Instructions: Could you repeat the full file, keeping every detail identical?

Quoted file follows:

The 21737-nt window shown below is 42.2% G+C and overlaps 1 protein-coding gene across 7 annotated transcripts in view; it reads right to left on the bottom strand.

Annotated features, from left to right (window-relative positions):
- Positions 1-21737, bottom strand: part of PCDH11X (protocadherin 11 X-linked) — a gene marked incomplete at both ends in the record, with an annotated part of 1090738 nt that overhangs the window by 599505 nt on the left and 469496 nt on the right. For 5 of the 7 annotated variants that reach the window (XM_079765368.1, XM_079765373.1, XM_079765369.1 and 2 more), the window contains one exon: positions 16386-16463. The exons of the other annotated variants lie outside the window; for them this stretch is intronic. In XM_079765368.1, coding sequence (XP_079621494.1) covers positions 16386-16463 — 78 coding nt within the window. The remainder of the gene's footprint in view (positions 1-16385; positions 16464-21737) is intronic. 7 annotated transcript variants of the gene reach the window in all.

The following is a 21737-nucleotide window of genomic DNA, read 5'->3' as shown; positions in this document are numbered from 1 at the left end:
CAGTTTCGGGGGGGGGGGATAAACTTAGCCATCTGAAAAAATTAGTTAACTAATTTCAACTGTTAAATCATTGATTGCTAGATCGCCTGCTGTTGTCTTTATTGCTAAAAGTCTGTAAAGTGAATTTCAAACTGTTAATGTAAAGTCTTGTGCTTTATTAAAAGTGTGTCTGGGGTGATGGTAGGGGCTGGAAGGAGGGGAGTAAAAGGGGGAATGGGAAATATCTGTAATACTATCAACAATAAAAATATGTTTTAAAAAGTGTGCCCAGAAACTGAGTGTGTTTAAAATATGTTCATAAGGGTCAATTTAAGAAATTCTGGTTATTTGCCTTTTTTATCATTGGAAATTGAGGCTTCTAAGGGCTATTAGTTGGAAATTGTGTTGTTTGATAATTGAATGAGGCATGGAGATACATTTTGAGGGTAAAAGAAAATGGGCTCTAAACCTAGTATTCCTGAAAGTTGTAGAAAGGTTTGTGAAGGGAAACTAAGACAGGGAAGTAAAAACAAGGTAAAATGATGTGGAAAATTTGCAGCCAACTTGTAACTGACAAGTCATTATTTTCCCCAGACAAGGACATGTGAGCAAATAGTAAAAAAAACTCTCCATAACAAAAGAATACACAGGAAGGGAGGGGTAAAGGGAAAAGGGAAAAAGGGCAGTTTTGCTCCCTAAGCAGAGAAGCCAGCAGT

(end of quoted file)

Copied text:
The 21737-nt window shown below is 42.2% G+C and overlaps 1 protein-coding gene across 7 annotated transcripts in view; it reads right to left on the bottom strand.

Annotated features, from left to right (window-relative positions):
- Positions 1-21737, bottom strand: part of PCDH11X (protocadherin 11 X-linked) — a gene marked incomplete at both ends in the record, with an annotated part of 1090738 nt that overhangs the window by 599505 nt on the left and 469496 nt on the right. For 5 of the 7 annotated variants that reach the window (XM_079765368.1, XM_079765373.1, XM_079765369.1 and 2 more), the window contains one exon: positions 16386-16463. The exons of the other annotated variants lie outside the window; for them this stretch is intronic. In XM_079765368.1, coding sequence (XP_079621494.1) covers positions 16386-16463 — 78 coding nt within the window. The remainder of the gene's footprint in view (positions 1-16385; positions 16464-21737) is intronic. 7 annotated transcript variants of the gene reach the window in all.

The following is a 21737-nucleotide window of genomic DNA, read 5'->3' as shown; positions in this document are numbered from 1 at the left end:
CAGTTTCGGGGGGGGGGGATAAACTTAGCCATCTGAAAAAATTAGTTAACTAATTTCAACTGTTAAATCATTGATTGCTAGATCGCCTGCTGTTGTCTTTATTGCTAAAAGTCTGTAAAGTGAATTTCAAACTGTTAATGTAAAGTCTTGTGCTTTATTAAAAGTGTGTCTGGGGTGATGGTAGGGGCTGGAAGGAGGGGAGTAAAAGGGGGAATGGGAAATATCTGTAATACTATCAACAATAAAAATATGTTTTAAAAAGTGTGCCCAGAAACTGAGTGTGTTTAAAATATGTTCATAAGGGTCAATTTAAGAAATTCTGGTTATTTGCCTTTTTTATCATTGGAAATTGAGGCTTCTAAGGGCTATTAGTTGGAAATTGTGTTGTTTGATAATTGAATGAGGCATGGAGATACATTTTGAGGGTAAAAGAAAATGGGCTCTAAACCTAGTATTCCTGAAAGTTGTAGAAAGGTTTGTGAAGGGAAACTAAGACAGGGAAGTAAAAACAAGGTAAAATGATGTGGAAAATTTGCAGCCAACTTGTAACTGACAAGTCATTATTTTCCCCAGACAAGGACATGTGAGCAAATAGTAAAAAAAACTCTCCATAACAAAAGAATACACAGGAAGGGAGGGGTAAAGGGAAAAGGGAAAAAGGGCAGTTTTGCTCCCTAAGCAGAGAAGCCAGCAGT